The Life of Emmeline Pankhurst is another primary source written from another perspective. The author is Emmeline’s daughter, Sylvia E. Pankhurst, who was involved with the WSPU until 1914. Her purpose was to inform the public of her mother’s life from the perspective of someone who personally knew her. There is value in the fact that Sylvia is Emmeline’s daughter and that she was actually a part of the suffragettes. She was there in the actual events, so we know that her statements are accurate or close to what really happened. However, this book is limited because of Sylvia’s bias towards her mother. The book is written to praise her mother’s actions.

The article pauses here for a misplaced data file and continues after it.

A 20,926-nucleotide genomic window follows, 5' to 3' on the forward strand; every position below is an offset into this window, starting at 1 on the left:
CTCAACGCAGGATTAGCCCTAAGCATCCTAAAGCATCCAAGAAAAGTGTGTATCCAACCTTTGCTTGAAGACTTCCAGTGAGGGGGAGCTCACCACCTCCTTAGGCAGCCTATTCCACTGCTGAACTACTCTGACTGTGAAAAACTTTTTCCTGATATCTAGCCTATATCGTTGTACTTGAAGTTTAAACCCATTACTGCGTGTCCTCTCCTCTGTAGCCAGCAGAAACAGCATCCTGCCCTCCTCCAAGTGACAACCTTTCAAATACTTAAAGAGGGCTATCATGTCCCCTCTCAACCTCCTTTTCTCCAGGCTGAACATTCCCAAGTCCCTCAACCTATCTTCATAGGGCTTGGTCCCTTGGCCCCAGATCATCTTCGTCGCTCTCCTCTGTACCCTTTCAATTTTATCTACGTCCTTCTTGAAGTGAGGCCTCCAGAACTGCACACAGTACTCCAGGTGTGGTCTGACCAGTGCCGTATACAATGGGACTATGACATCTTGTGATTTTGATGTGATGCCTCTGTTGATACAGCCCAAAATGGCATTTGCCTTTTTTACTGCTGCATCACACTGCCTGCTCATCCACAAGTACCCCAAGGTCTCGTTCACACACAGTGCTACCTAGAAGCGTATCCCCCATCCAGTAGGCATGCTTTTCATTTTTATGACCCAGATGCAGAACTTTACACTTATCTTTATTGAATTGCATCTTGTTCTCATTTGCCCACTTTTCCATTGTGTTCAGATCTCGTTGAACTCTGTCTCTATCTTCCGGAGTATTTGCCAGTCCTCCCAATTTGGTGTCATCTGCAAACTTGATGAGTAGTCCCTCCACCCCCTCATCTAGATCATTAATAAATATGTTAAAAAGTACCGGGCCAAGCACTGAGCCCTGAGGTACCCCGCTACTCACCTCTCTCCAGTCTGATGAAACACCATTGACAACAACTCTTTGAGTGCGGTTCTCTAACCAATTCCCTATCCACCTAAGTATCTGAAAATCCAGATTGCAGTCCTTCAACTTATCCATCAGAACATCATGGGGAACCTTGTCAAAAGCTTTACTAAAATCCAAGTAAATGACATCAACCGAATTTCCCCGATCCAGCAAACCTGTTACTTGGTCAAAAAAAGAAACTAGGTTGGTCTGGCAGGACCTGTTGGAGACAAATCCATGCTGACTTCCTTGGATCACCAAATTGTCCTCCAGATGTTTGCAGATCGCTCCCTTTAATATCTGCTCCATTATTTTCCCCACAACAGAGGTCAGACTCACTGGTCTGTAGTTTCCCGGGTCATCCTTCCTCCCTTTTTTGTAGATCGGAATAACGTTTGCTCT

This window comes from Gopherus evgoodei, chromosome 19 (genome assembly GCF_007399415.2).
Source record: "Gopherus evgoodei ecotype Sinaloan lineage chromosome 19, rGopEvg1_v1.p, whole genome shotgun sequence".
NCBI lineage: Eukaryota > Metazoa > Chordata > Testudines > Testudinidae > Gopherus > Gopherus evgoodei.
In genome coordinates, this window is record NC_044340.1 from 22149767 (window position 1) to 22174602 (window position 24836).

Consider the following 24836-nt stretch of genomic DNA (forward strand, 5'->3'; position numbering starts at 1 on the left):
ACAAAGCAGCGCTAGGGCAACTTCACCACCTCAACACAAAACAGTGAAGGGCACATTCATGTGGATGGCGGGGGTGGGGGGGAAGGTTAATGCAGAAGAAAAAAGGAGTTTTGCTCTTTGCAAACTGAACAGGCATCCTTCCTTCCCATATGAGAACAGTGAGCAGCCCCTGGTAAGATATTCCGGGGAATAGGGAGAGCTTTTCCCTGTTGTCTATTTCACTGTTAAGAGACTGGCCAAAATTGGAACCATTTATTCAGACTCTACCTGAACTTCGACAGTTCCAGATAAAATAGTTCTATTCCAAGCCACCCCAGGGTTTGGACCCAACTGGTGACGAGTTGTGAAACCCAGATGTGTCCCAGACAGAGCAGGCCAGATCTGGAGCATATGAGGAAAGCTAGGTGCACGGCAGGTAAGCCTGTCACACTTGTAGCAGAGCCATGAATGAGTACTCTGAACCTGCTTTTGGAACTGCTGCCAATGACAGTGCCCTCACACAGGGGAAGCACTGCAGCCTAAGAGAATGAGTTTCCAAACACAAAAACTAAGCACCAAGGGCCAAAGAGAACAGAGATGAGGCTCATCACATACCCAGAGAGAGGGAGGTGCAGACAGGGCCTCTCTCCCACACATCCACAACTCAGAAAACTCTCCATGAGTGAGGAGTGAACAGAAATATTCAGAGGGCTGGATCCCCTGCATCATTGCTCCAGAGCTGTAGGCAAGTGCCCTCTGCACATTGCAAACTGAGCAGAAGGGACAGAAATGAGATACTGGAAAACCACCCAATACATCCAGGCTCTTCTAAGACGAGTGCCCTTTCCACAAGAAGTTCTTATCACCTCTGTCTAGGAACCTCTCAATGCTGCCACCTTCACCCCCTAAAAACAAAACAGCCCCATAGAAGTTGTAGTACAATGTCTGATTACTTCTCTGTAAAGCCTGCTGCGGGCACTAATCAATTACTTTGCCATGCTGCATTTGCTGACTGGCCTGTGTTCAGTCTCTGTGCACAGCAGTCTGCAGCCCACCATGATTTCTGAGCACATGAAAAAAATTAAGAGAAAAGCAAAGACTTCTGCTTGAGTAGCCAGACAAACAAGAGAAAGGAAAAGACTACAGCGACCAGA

Word Count: 314

Part D: Analysis

Does violence ever resolve anything? The Women’s Social and Political Union sure believed so. Their slogan “Deeds, not words!” [16] highlights their actions over the years of 1903 to 1914. As their tactics turned extreme, WSPU headlines became frequent in the British news. [17] The members of the WSPU felt that violence was the only way they could obtain suffrage and some historians believe that it is what successfully won them the vote, but I believe that it actually slowed down the process. It is important to understand that it is not because of the violent militant tactics her suffragettes, which was a derogatory term coined by the Daily Mail [18] , used that won women the vote, but rather what they did after they chose to end the violence.